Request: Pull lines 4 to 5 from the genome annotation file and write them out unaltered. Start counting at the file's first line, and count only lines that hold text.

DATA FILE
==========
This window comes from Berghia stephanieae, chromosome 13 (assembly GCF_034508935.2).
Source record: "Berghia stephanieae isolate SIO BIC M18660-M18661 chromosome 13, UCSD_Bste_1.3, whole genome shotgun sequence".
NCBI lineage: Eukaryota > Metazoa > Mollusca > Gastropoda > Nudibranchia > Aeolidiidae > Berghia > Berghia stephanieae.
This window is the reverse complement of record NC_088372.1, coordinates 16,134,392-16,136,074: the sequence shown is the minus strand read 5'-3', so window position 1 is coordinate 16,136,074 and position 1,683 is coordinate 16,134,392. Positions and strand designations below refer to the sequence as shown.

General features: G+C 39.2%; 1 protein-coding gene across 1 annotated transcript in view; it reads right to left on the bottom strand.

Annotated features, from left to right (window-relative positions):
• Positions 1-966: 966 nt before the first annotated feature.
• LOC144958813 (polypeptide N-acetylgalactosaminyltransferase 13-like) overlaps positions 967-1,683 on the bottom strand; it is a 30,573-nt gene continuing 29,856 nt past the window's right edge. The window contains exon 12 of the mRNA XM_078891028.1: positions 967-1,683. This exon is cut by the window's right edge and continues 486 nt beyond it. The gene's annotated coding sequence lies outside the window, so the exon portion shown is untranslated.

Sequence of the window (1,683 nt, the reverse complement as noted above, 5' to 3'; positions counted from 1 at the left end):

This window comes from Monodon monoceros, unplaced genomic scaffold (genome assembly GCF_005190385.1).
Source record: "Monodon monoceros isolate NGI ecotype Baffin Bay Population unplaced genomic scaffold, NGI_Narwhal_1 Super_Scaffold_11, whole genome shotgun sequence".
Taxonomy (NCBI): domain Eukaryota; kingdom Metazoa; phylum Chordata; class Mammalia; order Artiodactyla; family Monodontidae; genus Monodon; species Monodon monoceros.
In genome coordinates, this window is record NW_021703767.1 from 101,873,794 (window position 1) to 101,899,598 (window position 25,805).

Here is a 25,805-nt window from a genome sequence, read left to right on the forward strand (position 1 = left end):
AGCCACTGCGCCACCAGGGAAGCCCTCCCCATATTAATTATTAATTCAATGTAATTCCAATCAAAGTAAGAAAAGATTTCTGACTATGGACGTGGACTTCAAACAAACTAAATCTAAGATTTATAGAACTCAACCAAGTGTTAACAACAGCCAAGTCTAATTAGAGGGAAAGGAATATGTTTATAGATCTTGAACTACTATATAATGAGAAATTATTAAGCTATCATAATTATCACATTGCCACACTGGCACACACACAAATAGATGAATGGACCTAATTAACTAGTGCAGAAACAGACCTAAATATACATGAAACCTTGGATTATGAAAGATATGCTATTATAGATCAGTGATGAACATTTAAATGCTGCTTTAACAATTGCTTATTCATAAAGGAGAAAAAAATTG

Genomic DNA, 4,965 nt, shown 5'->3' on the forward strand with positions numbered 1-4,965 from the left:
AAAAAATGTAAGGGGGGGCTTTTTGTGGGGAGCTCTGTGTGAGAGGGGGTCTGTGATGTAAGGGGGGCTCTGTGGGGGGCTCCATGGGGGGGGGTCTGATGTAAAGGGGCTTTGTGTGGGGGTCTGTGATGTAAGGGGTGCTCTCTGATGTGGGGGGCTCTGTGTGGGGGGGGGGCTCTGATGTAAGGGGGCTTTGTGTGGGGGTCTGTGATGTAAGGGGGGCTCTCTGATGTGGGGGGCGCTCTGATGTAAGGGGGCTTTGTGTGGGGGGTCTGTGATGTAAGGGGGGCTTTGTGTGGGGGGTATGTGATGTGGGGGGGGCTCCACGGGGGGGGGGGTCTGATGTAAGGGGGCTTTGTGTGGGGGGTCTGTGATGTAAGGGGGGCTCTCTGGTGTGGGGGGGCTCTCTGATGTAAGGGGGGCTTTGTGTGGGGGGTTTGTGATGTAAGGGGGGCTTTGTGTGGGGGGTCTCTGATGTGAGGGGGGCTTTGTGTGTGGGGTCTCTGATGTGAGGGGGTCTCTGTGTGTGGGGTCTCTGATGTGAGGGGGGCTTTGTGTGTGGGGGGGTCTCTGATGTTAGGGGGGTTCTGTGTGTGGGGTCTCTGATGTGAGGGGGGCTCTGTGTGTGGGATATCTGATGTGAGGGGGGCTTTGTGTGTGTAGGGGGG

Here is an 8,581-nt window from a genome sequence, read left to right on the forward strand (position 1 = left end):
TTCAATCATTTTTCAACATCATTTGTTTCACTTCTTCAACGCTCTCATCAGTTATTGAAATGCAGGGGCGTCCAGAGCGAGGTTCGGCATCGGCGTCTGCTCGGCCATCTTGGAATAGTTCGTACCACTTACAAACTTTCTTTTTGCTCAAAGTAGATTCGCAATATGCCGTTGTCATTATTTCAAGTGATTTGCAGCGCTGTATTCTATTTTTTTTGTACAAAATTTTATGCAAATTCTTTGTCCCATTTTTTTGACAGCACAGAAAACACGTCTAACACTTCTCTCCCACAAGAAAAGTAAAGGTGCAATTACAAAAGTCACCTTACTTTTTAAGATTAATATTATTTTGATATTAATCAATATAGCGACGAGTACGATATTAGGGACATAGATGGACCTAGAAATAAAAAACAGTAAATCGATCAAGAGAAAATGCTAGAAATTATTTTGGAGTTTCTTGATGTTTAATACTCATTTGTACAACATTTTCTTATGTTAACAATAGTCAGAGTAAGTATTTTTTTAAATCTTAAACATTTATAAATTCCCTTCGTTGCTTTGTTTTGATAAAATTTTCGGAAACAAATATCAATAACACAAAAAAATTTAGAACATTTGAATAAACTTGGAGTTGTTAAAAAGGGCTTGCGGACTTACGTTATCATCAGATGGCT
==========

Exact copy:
This window is the reverse complement of record NC_088372.1, coordinates 16,134,392-16,136,074: the sequence shown is the minus strand read 5'-3', so window position 1 is coordinate 16,136,074 and position 1,683 is coordinate 16,134,392. Positions and strand designations below refer to the sequence as shown.

General features: G+C 39.2%; 1 protein-coding gene across 1 annotated transcript in view; it reads right to left on the bottom strand.